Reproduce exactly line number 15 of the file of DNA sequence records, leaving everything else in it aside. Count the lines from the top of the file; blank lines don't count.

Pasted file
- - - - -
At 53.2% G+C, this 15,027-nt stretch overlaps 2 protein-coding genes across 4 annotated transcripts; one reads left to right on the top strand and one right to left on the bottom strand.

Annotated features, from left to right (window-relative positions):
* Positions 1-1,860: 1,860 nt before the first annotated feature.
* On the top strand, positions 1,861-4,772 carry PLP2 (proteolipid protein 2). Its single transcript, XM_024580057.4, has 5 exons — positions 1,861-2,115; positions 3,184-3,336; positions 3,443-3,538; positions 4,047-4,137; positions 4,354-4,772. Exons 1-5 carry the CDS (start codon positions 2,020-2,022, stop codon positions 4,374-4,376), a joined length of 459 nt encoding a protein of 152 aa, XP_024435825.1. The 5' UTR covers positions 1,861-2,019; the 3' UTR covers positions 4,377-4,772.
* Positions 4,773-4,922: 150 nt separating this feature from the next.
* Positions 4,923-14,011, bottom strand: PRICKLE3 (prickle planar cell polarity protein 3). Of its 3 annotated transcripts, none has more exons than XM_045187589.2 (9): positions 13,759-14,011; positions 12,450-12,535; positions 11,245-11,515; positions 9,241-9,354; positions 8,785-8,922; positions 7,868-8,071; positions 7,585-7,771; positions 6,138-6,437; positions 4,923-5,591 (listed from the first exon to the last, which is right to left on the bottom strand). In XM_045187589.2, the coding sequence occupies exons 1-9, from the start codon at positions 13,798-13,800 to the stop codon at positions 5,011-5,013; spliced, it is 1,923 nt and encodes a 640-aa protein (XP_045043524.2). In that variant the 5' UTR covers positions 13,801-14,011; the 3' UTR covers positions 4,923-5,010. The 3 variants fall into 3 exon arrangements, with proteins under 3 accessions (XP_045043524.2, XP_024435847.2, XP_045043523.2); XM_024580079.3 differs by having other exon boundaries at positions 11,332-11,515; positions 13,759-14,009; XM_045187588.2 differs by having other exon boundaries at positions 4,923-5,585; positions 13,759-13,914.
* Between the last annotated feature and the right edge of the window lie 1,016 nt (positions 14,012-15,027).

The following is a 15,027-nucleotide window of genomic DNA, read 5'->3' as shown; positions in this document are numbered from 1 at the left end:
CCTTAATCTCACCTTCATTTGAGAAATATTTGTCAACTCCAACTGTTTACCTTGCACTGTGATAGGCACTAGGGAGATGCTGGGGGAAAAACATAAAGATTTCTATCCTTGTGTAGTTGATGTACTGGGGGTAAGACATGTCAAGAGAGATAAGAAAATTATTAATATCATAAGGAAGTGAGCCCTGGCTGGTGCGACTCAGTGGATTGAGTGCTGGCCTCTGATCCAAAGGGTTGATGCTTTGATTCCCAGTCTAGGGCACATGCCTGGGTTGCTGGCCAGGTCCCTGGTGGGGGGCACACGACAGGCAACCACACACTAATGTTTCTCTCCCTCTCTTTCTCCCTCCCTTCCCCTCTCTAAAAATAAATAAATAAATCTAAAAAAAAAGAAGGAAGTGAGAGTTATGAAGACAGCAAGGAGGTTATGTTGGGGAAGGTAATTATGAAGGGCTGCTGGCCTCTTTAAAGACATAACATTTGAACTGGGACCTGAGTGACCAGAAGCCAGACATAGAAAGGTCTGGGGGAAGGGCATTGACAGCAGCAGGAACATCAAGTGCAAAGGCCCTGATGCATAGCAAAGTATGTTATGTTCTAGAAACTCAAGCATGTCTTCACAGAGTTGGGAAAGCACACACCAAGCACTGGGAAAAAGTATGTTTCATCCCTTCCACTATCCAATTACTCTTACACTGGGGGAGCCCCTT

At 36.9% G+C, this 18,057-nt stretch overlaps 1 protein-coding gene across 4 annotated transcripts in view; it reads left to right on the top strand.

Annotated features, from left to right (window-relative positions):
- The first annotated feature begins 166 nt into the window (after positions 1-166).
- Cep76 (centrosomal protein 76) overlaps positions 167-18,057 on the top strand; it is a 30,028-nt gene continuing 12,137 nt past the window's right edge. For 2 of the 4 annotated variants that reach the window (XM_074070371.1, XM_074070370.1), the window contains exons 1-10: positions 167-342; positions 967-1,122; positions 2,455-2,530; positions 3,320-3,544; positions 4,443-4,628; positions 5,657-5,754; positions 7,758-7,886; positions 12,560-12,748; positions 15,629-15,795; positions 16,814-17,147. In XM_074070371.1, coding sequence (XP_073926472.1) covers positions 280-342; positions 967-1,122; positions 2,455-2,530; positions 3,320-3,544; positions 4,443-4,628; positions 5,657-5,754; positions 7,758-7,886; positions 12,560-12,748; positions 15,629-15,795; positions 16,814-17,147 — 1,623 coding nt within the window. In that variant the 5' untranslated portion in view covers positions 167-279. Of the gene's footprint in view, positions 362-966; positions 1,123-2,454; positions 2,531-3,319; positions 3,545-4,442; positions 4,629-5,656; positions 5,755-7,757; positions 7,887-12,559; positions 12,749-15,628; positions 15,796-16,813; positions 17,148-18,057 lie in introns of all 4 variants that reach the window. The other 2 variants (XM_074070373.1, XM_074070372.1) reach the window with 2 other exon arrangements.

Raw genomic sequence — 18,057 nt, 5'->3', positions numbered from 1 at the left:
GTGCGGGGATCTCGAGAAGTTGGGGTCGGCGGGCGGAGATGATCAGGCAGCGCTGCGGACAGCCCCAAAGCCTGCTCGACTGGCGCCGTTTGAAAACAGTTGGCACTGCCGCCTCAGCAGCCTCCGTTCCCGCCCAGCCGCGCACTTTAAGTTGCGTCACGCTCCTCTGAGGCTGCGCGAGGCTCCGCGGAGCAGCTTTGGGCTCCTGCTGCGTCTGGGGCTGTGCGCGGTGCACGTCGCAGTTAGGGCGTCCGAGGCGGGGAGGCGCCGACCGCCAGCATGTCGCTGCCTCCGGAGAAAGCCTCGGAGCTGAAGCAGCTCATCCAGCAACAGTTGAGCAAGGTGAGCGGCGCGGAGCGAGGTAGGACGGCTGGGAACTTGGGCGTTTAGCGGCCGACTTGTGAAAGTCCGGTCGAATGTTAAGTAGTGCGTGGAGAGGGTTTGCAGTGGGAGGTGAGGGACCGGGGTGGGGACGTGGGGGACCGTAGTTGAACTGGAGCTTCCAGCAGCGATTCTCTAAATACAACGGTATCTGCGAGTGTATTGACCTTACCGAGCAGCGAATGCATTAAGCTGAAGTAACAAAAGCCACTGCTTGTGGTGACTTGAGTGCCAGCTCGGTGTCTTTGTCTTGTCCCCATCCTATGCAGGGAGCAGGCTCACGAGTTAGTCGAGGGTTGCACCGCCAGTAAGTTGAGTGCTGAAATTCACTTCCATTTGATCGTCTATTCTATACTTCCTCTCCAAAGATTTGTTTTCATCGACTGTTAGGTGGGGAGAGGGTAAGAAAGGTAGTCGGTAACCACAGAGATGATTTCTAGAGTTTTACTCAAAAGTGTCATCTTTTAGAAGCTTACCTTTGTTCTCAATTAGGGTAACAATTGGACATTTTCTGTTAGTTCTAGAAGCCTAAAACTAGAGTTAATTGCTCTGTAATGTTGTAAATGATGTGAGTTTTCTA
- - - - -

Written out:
GTGCGGGGATCTCGAGAAGTTGGGGTCGGCGGGCGGAGATGATCAGGCAGCGCTGCGGACAGCCCCAAAGCCTGCTCGACTGGCGCCGTTTGAAAACAGTTGGCACTGCCGCCTCAGCAGCCTCCGTTCCCGCCCAGCCGCGCACTTTAAGTTGCGTCACGCTCCTCTGAGGCTGCGCGAGGCTCCGCGGAGCAGCTTTGGGCTCCTGCTGCGTCTGGGGCTGTGCGCGGTGCACGTCGCAGTTAGGGCGTCCGAGGCGGGGAGGCGCCGACCGCCAGCATGTCGCTGCCTCCGGAGAAAGCCTCGGAGCTGAAGCAGCTCATCCAGCAACAGTTGAGCAAGGTGAGCGGCGCGGAGCGAGGTAGGACGGCTGGGAACTTGGGCGTTTAGCGGCCGACTTGTGAAAGTCCGGTCGAATGTTAAGTAGTGCGTGGAGAGGGTTTGCAGTGGGAGGTGAGGGACCGGGGTGGGGACGTGGGGGACCGTAGTTGAACTGGAGCTTCCAGCAGCGATTCTCTAAATACAACGGTATCTGCGAGTGTATTGACCTTACCGAGCAGCGAATGCATTAAGCTGAAGTAACAAAAGCCACTGCTTGTGGTGACTTGAGTGCCAGCTCGGTGTCTTTGTCTTGTCCCCATCCTATGCAGGGAGCAGGCTCACGAGTTAGTCGAGGGTTGCACCGCCAGTAAGTTGAGTGCTGAAATTCACTTCCATTTGATCGTCTATTCTATACTTCCTCTCCAAAGATTTGTTTTCATCGACTGTTAGGTGGGGAGAGGGTAAGAAAGGTAGTCGGTAACCACAGAGATGATTTCTAGAGTTTTACTCAAAAGTGTCATCTTTTAGAAGCTTACCTTTGTTCTCAATTAGGGTAACAATTGGACATTTTCTGTTAGTTCTAGAAGCCTAAAACTAGAGTTAATTGCTCTGTAATGTTGTAAATGATGTGAGTTTTCTA